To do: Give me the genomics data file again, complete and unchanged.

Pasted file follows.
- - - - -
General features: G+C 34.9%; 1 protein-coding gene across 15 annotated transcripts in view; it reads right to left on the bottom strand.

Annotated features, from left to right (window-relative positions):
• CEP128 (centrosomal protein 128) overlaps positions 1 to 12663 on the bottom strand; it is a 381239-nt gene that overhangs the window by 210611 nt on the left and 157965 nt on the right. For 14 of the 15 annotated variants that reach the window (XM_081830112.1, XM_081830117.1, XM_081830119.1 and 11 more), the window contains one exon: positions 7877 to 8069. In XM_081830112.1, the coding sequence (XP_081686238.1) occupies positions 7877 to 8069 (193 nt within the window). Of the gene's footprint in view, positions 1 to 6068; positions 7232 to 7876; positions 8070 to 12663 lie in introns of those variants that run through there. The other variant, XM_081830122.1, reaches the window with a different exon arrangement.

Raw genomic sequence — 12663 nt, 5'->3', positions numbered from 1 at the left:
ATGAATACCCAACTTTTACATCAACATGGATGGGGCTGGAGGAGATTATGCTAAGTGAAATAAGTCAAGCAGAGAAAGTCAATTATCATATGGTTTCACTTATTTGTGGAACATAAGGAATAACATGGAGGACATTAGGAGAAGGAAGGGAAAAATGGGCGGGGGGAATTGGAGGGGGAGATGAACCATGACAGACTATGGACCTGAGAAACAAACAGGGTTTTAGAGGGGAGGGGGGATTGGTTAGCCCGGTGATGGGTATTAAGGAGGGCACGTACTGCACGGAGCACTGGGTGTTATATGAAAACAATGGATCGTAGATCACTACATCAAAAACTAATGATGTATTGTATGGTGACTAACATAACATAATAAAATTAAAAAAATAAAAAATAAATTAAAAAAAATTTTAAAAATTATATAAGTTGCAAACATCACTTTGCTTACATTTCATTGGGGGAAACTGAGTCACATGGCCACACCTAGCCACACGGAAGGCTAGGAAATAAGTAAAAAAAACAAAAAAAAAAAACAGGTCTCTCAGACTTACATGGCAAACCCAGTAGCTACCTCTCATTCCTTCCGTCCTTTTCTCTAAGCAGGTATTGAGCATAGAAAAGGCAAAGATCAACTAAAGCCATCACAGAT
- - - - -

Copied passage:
General features: G+C 34.9%; 1 protein-coding gene across 15 annotated transcripts in view; it reads right to left on the bottom strand.

Annotated features, from left to right (window-relative positions):
• CEP128 (centrosomal protein 128) overlaps positions 1 to 12663 on the bottom strand; it is a 381239-nt gene that overhangs the window by 210611 nt on the left and 157965 nt on the right. For 14 of the 15 annotated variants that reach the window (XM_081830112.1, XM_081830117.1, XM_081830119.1 and 11 more), the window contains one exon: positions 7877 to 8069. In XM_081830112.1, the coding sequence (XP_081686238.1) occupies positions 7877 to 8069 (193 nt within the window). Of the gene's footprint in view, positions 1 to 6068; positions 7232 to 7876; positions 8070 to 12663 lie in introns of those variants that run through there. The other variant, XM_081830122.1, reaches the window with a different exon arrangement.

Raw genomic sequence — 12663 nt, 5'->3', positions numbered from 1 at the left:
ATGAATACCCAACTTTTACATCAACATGGATGGGGCTGGAGGAGATTATGCTAAGTGAAATAAGTCAAGCAGAGAAAGTCAATTATCATATGGTTTCACTTATTTGTGGAACATAAGGAATAACATGGAGGACATTAGGAGAAGGAAGGGAAAAATGGGCGGGGGGAATTGGAGGGGGAGATGAACCATGACAGACTATGGACCTGAGAAACAAACAGGGTTTTAGAGGGGAGGGGGGATTGGTTAGCCCGGTGATGGGTATTAAGGAGGGCACGTACTGCACGGAGCACTGGGTGTTATATGAAAACAATGGATCGTAGATCACTACATCAAAAACTAATGATGTATTGTATGGTGACTAACATAACATAATAAAATTAAAAAAATAAAAAATAAATTAAAAAAAATTTTAAAAATTATATAAGTTGCAAACATCACTTTGCTTACATTTCATTGGGGGAAACTGAGTCACATGGCCACACCTAGCCACACGGAAGGCTAGGAAATAAGTAAAAAAAACAAAAAAAAAAAACAGGTCTCTCAGACTTACATGGCAAACCCAGTAGCTACCTCTCATTCCTTCCGTCCTTTTCTCTAAGCAGGTATTGAGCATAGAAAAGGCAAAGATCAACTAAAGCCATCACAGAT